Real Security Law

May 1st, 2017

By Reghard Brits

Cape Town: Juta

(2016) 1st edition

Price: R 750 (incl VAT)

680 pages (soft cover)

For any legal practitioner, the law of real security is critical to understand, specifically how this area of law interacts and dovetails with other areas of law such as insolvency, the law of property, as well elements of the National Credit Act 34 of 2005 (NCA), to name a few. This book is highly recommended for attorneys who have contact with the law of real security through these lenses. It simplifies the interface between credit providers and debtors, which makes it a highly accessible publication for any practicing attorney, yet is sufficiently detailed to provide an accurate synthesis of the law of real security in South Africa (SA).

The topic of mortgages, one of the most crucial forms of real security, is covered in great detail in the book. Specifically, cession of rights, foreclosures and executions against a home, with reference to the Prevention of Illegal Eviction from and Unlawful Occupation of Land Act 19 of 1998. Reference is also made to law in foreign jurisdictions where the law is particularly relevant.

The topic of pledge is covered in a significant amount of detail, despite its limited commercial usefulness. The book concisely and accurately describes the recent jurisprudence surrounding the uncertainty in relation to parate executie clauses in the context of pledge.

Another commendable feature of this book is its continuous reference to the provisions of the NCA and its impact on the various forms of real security. However, as a result of this structure, where the book could be mildly faulted is the lack of a dedicated chapter on the NCA for ease of reference.  However, all the relevant information surrounding the NCA and its specific impact, can be found throughout the book, depending on the type of real security it influences.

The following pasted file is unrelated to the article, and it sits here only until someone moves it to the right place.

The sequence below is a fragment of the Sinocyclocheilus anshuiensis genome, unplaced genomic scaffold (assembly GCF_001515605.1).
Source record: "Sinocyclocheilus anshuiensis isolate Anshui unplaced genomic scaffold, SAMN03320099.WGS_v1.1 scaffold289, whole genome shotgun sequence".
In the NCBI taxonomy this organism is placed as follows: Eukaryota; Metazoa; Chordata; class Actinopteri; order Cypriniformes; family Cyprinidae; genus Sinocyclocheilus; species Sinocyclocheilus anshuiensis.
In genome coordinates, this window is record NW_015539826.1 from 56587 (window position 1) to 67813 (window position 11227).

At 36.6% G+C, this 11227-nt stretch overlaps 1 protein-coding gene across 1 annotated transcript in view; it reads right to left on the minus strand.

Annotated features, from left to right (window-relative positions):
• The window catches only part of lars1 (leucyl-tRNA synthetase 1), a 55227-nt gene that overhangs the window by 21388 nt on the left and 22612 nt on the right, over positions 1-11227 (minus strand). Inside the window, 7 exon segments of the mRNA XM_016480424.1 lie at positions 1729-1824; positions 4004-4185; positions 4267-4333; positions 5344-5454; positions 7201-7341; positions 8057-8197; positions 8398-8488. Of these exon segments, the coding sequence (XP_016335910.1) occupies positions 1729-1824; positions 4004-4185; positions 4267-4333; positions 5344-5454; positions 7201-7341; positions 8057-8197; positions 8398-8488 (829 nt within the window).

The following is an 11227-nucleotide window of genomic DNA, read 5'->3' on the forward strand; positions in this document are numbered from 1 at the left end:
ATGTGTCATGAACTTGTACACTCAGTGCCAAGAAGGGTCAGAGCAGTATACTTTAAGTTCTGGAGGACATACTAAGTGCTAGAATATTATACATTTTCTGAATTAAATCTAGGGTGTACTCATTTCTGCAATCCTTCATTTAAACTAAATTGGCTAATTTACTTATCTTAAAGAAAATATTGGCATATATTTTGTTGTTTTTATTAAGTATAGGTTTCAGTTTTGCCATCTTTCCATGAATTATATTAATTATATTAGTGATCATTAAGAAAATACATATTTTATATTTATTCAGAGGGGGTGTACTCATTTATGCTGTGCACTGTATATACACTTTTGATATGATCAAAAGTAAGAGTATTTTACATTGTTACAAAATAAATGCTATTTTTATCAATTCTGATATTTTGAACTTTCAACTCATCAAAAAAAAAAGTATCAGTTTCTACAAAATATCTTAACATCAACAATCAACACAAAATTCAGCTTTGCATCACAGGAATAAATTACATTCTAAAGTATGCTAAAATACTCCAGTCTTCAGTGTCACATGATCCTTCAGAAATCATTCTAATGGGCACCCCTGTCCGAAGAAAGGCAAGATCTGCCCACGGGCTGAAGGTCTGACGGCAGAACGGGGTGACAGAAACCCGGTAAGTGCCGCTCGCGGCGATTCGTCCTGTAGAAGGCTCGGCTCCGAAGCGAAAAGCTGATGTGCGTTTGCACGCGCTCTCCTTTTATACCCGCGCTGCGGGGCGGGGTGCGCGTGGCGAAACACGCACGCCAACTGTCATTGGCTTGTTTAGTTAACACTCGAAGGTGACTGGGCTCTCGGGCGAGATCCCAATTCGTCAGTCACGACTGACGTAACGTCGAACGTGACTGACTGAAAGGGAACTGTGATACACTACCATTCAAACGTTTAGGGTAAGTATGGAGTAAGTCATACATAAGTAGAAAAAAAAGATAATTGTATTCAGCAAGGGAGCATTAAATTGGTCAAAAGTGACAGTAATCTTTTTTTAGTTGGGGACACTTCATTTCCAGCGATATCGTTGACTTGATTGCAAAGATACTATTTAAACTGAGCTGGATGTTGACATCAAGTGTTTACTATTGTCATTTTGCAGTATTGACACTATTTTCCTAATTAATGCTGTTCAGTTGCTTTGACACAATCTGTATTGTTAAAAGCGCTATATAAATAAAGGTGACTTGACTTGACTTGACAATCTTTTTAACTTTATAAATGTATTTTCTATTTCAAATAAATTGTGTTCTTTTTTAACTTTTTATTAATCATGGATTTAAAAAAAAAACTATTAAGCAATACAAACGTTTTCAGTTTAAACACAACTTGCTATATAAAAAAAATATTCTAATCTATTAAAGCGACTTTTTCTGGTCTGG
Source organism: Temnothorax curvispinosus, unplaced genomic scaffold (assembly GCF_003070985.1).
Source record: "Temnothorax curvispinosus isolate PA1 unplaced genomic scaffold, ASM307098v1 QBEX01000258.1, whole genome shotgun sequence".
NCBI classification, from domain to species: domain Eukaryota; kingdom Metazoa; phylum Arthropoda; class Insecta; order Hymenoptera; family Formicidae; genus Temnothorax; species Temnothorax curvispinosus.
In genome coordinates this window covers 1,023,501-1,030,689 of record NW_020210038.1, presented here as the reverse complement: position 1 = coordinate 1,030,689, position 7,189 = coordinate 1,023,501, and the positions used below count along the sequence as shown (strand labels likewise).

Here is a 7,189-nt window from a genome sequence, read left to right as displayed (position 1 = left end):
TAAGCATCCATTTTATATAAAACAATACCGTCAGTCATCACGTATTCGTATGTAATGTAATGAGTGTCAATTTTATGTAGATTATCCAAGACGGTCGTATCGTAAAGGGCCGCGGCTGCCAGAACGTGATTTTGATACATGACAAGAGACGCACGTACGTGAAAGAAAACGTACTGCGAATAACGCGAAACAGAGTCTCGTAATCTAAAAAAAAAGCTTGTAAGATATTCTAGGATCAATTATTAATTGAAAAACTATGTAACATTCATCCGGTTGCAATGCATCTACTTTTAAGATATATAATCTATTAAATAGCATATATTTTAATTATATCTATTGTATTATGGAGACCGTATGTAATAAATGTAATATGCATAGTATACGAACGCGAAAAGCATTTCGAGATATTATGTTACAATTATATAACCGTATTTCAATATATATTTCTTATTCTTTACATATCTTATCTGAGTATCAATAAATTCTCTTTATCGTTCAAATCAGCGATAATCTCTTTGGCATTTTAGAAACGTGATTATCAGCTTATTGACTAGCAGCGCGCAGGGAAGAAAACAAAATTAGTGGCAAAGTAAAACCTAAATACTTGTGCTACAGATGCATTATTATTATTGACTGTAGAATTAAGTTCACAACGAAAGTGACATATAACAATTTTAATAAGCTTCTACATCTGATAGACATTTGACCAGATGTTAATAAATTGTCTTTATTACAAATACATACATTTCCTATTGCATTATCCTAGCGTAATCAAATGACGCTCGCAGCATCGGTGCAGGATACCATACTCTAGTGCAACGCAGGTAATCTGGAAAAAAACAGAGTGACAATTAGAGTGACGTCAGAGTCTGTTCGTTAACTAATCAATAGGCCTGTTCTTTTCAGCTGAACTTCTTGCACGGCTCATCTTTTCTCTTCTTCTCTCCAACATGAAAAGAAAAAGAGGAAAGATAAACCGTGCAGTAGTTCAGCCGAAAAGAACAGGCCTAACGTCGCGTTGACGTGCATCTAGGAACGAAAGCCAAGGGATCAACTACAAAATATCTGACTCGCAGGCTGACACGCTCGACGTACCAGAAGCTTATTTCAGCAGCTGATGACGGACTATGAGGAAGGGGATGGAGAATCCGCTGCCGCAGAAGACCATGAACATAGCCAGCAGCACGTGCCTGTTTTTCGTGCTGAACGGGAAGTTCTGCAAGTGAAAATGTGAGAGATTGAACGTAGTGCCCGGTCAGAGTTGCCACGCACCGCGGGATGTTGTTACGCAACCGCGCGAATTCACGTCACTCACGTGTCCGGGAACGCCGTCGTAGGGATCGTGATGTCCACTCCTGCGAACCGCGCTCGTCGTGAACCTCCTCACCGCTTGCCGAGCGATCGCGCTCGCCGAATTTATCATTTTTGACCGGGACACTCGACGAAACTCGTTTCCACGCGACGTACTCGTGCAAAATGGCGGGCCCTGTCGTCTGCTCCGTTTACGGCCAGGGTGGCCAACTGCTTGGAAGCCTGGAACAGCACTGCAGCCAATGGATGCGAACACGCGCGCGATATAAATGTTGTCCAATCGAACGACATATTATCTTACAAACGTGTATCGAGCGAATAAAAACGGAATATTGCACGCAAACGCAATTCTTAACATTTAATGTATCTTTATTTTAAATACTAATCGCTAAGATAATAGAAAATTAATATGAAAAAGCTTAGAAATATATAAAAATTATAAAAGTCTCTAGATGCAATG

A particularly strong feature of this publication is the chapter on notarial bonds. The chapter not only emphasises the commercial viability of notarial bonds in comparison to pledge, but highlights the limitations of a general notarial bond, the salient features of a perfection clause and the usefulness thereof. This chapter does an excellent job of navigating the somewhat complicated historical legal treatment of this topic, as well as synthesising the nuanced arguments that emerge from the law reports.

The consistent references throughout the book to the law of real security in various jurisdictions, as well as the careful analysis of the limitations of certain types of security, differentiates it from a pure reference publication. This, in addition to the several references as to the direction in which the law is anticipated to take in this regard makes Real Security Law a fantastic addition to the collection of any legal practitioner.

As far as a step-by-step practical guideline on how to execute against property subject to a notarial bond or mortgage on immovable property, there are arguably better sources available, however, should one be looking for an up to date book, which simply and accurately explains the law relating to real security in SA, one would be hard pressed to find a more comprehensive publication in this area of South African law.

Jenna Leonard is a candidate attorney at Webber Wentzel in Johannesburg.

This article was first published in De Rebus in 2017 (May) DR 60.